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I do think there is a tremendous need to do something to help these areas. But the initiative has to come from the local people. They must have cores of good academic institutions, good industry. But I think the Federal Government is the only source of the large measure of support for programs needed so that these second-tier institutions can become better. As I said, we tried very hard in Science Foundation and other budgets to provide funds for these purposes. The schools need them and other areas need them.

On the other hand, I am extremely concerned lest the quality of the performance of the institution should be ignored in the choice of location for the work you are trying to get done. In other words, if you want to have an airplane developed, I think you must give major consideration to the quality of the proposal and the quality of the staff of the organization that is going to do it.

If you receive proposals that are comparable, then I think that it is quite appropriate for one to consider the welfare of the areas involved in addition. I am just saying that I believe one must pay some considerable attention to the ability of the institution expected to do the work.

We were talking earlier about criticism of NASA, which I have heard, too, that it was not able to absorb

Senator SYMINGTON. No; the criticism was not of NASA ; but of the scientific and engineering—of the money the Federal Government is putting into scientific and engineering development. It was made by one of the most successful businessmen of the United States, who also is a great scientist, a former president of one of the leading scientific organizations in the world. He did not localize it against NASA at all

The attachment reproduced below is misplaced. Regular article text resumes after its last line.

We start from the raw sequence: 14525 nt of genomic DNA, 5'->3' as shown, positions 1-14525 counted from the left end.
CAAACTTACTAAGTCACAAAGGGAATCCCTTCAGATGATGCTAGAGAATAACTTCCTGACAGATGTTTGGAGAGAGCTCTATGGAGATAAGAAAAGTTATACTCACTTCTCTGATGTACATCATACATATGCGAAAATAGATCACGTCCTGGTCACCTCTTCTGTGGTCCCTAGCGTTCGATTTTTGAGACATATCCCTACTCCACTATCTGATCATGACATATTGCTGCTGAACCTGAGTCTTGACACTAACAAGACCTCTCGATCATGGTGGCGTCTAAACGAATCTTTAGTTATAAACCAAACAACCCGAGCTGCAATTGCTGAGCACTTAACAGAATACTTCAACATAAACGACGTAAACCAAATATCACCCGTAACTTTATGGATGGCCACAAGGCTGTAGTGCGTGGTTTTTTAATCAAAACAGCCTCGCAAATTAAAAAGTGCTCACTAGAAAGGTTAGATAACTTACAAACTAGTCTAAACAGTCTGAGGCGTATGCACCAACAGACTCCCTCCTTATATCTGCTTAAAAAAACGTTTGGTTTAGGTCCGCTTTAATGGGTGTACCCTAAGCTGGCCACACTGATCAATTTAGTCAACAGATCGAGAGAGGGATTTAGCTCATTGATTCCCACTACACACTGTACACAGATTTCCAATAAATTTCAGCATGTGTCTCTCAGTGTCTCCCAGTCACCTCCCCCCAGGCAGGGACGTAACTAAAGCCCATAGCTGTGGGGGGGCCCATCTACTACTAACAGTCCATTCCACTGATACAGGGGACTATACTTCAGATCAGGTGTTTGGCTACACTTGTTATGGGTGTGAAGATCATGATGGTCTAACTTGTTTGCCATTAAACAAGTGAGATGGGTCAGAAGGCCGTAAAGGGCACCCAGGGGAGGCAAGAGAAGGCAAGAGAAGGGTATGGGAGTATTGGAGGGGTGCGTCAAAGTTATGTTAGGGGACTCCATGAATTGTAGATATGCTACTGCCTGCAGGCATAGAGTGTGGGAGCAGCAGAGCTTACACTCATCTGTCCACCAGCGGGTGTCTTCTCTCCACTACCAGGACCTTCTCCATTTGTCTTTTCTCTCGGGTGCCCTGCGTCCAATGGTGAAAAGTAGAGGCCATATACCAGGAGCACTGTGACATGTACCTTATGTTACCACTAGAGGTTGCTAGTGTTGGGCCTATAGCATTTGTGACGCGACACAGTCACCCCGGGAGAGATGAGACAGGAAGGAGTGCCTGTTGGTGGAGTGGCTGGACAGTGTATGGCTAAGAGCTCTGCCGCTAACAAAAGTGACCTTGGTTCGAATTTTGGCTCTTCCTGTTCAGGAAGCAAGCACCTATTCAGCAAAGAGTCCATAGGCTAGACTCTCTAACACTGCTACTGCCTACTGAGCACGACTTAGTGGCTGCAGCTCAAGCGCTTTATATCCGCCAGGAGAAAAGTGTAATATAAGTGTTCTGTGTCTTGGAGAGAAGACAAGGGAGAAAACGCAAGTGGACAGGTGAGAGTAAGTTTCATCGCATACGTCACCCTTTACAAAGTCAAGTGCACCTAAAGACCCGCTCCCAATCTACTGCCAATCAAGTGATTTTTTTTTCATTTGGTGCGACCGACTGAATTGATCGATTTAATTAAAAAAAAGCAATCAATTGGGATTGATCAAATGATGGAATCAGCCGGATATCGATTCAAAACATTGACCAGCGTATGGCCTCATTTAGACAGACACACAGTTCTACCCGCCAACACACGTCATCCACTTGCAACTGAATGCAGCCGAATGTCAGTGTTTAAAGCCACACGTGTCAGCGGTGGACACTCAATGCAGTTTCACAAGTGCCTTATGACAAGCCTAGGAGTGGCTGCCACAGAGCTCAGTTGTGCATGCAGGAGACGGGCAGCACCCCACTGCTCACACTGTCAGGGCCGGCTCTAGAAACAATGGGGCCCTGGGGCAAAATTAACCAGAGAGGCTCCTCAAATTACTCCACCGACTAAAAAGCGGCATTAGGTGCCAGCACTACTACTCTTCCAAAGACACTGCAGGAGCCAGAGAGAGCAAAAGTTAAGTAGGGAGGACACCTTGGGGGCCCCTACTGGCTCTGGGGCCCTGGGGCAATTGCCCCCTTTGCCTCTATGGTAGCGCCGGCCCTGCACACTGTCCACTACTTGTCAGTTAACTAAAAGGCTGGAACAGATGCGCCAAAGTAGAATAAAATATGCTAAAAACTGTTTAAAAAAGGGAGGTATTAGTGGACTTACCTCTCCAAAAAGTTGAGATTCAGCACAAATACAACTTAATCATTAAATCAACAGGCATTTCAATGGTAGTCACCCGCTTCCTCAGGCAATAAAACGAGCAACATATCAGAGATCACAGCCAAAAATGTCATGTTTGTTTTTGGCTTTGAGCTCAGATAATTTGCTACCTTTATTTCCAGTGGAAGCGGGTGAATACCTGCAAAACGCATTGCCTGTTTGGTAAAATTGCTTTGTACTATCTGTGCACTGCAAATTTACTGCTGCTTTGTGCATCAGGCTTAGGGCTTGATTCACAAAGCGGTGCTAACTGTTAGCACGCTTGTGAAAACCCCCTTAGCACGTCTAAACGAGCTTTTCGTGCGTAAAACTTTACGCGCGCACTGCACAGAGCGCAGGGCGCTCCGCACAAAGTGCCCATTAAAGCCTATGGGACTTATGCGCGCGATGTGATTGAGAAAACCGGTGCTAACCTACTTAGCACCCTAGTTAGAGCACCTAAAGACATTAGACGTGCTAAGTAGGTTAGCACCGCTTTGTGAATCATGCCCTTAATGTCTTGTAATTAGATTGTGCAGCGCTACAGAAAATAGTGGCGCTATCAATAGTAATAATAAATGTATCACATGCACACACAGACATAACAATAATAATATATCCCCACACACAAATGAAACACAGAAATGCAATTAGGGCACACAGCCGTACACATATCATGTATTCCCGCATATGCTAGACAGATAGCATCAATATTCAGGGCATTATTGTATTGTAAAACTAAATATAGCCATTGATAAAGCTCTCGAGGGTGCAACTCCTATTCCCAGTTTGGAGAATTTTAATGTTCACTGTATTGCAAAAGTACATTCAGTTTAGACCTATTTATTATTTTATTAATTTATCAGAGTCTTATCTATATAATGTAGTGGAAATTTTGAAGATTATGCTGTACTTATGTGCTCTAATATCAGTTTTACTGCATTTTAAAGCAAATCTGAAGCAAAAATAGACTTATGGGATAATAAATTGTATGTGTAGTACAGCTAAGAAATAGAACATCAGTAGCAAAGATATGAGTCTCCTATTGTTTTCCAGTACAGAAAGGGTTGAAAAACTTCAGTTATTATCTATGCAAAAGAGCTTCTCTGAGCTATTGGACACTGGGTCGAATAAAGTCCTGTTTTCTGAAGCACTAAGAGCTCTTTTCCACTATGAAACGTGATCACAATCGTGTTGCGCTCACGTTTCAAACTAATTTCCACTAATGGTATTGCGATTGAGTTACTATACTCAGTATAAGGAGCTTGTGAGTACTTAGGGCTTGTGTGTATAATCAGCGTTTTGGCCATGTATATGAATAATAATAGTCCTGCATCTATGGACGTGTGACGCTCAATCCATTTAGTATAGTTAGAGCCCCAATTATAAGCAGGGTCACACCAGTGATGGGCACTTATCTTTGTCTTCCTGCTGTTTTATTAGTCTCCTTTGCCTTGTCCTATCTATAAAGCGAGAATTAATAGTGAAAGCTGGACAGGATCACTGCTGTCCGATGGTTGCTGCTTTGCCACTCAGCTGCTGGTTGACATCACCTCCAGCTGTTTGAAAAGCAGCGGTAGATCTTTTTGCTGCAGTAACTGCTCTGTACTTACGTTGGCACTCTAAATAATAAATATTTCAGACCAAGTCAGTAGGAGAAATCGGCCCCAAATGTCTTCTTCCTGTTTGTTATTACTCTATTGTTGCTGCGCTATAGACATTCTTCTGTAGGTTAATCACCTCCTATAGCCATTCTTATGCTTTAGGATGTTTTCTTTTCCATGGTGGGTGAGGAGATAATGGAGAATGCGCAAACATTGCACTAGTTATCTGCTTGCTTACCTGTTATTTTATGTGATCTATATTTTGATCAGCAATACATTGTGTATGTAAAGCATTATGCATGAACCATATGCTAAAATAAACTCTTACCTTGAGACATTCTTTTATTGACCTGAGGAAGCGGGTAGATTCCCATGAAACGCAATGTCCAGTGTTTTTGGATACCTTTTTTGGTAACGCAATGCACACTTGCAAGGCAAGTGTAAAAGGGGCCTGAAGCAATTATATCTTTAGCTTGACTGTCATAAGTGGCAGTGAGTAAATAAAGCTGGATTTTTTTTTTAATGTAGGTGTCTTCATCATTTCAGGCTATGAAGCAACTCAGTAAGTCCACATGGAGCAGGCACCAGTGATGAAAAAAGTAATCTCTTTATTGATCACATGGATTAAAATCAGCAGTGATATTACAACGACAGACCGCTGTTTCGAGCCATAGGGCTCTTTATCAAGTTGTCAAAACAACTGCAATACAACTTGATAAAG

. He simply said we are putting too much money into basic research and applied research in the universities, more than we can handle. It had nothing to do with NASA. If you want to localize his criticism against any particular organization, I would pick the National Science Foundation.

Dr. WIESNER. Well, the National Science Foundation is putting in a relatively small amount of money into universities as against

Senator SYMINGTON. He feels the amount of Federal money going into the scientific educational field every quarter, including the military, and NASA, and NSF, all these other organizations; he believes you are choking the would-be patient. I want to make that clear. It was not a criticism against NASA.

Dr. WIESNER. I was going to make a different point. This has to do with whether the total space budget was growing so rapidly that it could not be absorbed. I would say there are many, many very able organizations still with capability to work for NASA. I also know that there are many academic institutions—large and small-that are inadequately supported. Now, maybe this gentleman believes the Nation should not be growing as fast as it is developing. Senator SYMINGTON. No; I do not think that would be a conclusion, Dr. WIESNER. You know the institutions in St. Louis better than I.

Senator SYMINGTON. Incidentally, I come from Missouri, not just from St. Louis.

Dr. WIESNER. I do not know the whole State, but I do know their academic institutions.

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Senator SYMINGTON. I was surprised to see how little support the National Science Foundation had on the floor yesterday. I voted for the National Science Foundation increase of $50 million on the floor.

On the other hand, if you take your point 3, the only place we can start is in things like the National Science Foundation, which, incidentally, does not give my State anything commensurate to what it deserves from the standpoint of its population and productive capacity.